Suddenly,colonials started inhabiting their land. They came on many ships. These colonials settled in places like Virginia. Jamestown it was called. The natives looked at these new pale faced settlers and  welcomed them by sinking one of the ships. This was probably because of what happened when the spaniards previously visited the natives. In time the natives warmed up to the settlers by offering them food. Chief Powhatan a well known native chief was one of the natives who believed in showing the colonials hospitality. He even insisted on showing them how to plant food. Well as the old saying goes you can lead an old horse to water but you can’t let it drink from it. The natives taught the colonists how to farm but the colonists did not keep up with the farming themselves.  The colonials were more focused on a way to get rich quick than finding their own food, so they grew very dependent on the natives for food. One colonial , captain John Smith believed that the natives should be treated the same way the spaniards treated them by making the natives work as slaves.They did this by increasing their demands in food causing the natives to grow tired of them.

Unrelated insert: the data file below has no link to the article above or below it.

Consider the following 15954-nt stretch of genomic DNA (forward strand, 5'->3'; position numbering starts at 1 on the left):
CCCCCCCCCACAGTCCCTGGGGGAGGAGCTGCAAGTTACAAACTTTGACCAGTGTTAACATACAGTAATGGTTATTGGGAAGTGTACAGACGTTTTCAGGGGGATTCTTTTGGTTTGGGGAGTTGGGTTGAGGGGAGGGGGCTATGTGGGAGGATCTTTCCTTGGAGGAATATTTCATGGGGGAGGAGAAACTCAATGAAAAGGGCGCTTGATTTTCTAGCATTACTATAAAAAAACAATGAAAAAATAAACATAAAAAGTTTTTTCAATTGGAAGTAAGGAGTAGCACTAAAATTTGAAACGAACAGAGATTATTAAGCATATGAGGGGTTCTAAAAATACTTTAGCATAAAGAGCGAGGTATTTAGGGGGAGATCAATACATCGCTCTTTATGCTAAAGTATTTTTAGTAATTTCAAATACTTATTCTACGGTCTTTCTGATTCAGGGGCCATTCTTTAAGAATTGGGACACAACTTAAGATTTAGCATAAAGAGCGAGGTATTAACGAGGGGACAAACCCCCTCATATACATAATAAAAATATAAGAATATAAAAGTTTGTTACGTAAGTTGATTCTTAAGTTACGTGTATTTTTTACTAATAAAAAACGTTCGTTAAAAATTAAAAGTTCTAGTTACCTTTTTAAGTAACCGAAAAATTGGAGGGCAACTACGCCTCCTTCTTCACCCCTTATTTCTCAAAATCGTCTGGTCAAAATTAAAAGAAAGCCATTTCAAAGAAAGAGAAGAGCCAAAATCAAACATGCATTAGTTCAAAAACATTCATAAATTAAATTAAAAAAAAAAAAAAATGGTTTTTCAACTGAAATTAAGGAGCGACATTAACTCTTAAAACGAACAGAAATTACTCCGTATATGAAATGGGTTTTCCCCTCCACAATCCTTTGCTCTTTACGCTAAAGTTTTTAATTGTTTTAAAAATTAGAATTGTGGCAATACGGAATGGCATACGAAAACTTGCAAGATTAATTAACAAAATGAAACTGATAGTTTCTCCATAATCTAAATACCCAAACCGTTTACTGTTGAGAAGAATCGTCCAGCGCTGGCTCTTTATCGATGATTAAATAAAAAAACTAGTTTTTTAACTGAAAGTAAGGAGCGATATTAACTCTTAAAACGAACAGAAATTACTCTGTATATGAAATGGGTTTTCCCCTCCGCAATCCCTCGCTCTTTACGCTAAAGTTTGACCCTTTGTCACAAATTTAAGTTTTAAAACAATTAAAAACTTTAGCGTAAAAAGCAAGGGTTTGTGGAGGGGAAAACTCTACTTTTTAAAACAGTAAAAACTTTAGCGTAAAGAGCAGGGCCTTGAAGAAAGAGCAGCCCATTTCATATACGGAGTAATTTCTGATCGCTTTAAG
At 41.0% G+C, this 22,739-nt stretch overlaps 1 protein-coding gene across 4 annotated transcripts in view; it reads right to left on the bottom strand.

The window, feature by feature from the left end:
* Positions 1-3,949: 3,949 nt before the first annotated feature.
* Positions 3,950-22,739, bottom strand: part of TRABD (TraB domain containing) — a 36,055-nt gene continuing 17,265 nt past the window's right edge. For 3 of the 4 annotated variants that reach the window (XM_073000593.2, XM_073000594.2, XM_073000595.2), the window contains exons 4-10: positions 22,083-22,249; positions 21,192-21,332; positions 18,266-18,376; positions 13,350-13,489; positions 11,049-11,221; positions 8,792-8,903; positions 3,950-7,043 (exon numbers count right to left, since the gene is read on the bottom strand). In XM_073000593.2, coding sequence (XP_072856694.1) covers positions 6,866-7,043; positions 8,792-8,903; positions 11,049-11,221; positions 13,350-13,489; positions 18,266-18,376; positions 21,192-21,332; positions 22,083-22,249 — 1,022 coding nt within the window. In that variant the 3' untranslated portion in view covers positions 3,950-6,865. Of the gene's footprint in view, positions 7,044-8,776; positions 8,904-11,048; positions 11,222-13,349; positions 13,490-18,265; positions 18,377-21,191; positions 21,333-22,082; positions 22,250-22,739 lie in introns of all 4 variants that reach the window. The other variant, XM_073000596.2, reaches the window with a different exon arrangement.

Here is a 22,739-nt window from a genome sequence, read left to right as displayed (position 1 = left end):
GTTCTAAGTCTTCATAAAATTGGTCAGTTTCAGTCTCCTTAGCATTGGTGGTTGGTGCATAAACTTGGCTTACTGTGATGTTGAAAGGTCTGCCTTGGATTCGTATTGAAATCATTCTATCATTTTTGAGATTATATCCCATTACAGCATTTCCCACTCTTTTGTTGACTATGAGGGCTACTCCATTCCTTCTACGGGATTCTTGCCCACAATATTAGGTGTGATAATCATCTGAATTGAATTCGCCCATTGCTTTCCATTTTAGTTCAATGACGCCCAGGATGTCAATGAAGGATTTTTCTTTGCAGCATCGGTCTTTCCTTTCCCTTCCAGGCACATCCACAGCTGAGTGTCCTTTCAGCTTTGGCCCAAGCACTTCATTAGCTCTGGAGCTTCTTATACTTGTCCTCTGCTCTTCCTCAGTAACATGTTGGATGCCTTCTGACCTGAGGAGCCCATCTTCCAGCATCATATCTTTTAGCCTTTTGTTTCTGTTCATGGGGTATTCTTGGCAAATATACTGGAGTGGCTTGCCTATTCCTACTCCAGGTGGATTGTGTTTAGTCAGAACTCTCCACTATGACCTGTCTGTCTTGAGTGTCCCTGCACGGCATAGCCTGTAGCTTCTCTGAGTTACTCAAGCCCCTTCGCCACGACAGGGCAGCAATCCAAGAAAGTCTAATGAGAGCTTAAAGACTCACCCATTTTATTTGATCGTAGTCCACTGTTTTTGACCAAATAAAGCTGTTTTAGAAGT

Powhatan  noticed that the colonials did not offer him and his tribe members the same  hospitality he offered them, he also also that  no Colonial men married any native women. The natives agreed with Powhatan and so the natives began to terrorize( as they would call it) the colonials by burning their supply’s. The colonials retaliated by burning the natives crops. In addition to that they kidnapped Powhatan’s  favorite daughter Pocahontas( before you play colors of the wind) this was a serious offence. In the end however a colonial named John Rolf married her so this pairing doused the flames between the natives and colonials. This did not last that long because shortly after marriage Pocahontas died and then shortly after that Powhatan died as well. After their deaths the hostilities between the colonials and natives increased once more. In the end the people of Jamestown mostly starved to death.